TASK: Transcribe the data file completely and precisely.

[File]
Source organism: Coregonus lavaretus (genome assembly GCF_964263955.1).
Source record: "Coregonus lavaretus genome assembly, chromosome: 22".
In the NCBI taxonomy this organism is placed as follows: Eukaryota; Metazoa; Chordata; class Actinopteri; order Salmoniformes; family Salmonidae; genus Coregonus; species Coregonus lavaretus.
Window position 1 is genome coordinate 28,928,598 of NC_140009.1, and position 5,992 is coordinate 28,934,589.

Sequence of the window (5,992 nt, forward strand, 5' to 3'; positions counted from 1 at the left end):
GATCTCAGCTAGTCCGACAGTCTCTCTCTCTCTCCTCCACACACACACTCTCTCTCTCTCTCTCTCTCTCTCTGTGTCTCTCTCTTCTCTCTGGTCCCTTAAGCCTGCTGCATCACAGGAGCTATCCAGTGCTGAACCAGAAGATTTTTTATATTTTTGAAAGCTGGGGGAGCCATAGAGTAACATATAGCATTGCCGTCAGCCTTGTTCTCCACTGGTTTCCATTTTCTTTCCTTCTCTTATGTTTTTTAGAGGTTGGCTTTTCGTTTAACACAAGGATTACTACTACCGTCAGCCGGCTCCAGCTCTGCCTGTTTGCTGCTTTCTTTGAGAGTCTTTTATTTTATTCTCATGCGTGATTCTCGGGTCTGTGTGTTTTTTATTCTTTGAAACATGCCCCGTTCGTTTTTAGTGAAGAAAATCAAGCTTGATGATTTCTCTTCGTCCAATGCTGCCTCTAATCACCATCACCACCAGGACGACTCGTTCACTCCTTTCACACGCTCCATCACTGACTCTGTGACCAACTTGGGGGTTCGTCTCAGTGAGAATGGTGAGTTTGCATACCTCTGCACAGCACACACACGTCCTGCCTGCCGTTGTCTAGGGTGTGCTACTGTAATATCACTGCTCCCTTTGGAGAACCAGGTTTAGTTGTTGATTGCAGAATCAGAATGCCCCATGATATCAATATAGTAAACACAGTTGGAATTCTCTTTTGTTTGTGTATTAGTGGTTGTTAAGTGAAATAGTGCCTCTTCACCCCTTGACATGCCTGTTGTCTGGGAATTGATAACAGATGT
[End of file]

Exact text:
Source organism: Coregonus lavaretus (genome assembly GCF_964263955.1).
Source record: "Coregonus lavaretus genome assembly, chromosome: 22".
In the NCBI taxonomy this organism is placed as follows: Eukaryota; Metazoa; Chordata; class Actinopteri; order Salmoniformes; family Salmonidae; genus Coregonus; species Coregonus lavaretus.
Window position 1 is genome coordinate 28,928,598 of NC_140009.1, and position 5,992 is coordinate 28,934,589.

Sequence of the window (5,992 nt, forward strand, 5' to 3'; positions counted from 1 at the left end):
GATCTCAGCTAGTCCGACAGTCTCTCTCTCTCTCCTCCACACACACACTCTCTCTCTCTCTCTCTCTCTCTCTGTGTCTCTCTCTTCTCTCTGGTCCCTTAAGCCTGCTGCATCACAGGAGCTATCCAGTGCTGAACCAGAAGATTTTTTATATTTTTGAAAGCTGGGGGAGCCATAGAGTAACATATAGCATTGCCGTCAGCCTTGTTCTCCACTGGTTTCCATTTTCTTTCCTTCTCTTATGTTTTTTAGAGGTTGGCTTTTCGTTTAACACAAGGATTACTACTACCGTCAGCCGGCTCCAGCTCTGCCTGTTTGCTGCTTTCTTTGAGAGTCTTTTATTTTATTCTCATGCGTGATTCTCGGGTCTGTGTGTTTTTTATTCTTTGAAACATGCCCCGTTCGTTTTTAGTGAAGAAAATCAAGCTTGATGATTTCTCTTCGTCCAATGCTGCCTCTAATCACCATCACCACCAGGACGACTCGTTCACTCCTTTCACACGCTCCATCACTGACTCTGTGACCAACTTGGGGGTTCGTCTCAGTGAGAATGGTGAGTTTGCATACCTCTGCACAGCACACACACGTCCTGCCTGCCGTTGTCTAGGGTGTGCTACTGTAATATCACTGCTCCCTTTGGAGAACCAGGTTTAGTTGTTGATTGCAGAATCAGAATGCCCCATGATATCAATATAGTAAACACAGTTGGAATTCTCTTTTGTTTGTGTATTAGTGGTTGTTAAGTGAAATAGTGCCTCTTCACCCCTTGACATGCCTGTTGTCTGGGAATTGATAACAGATGT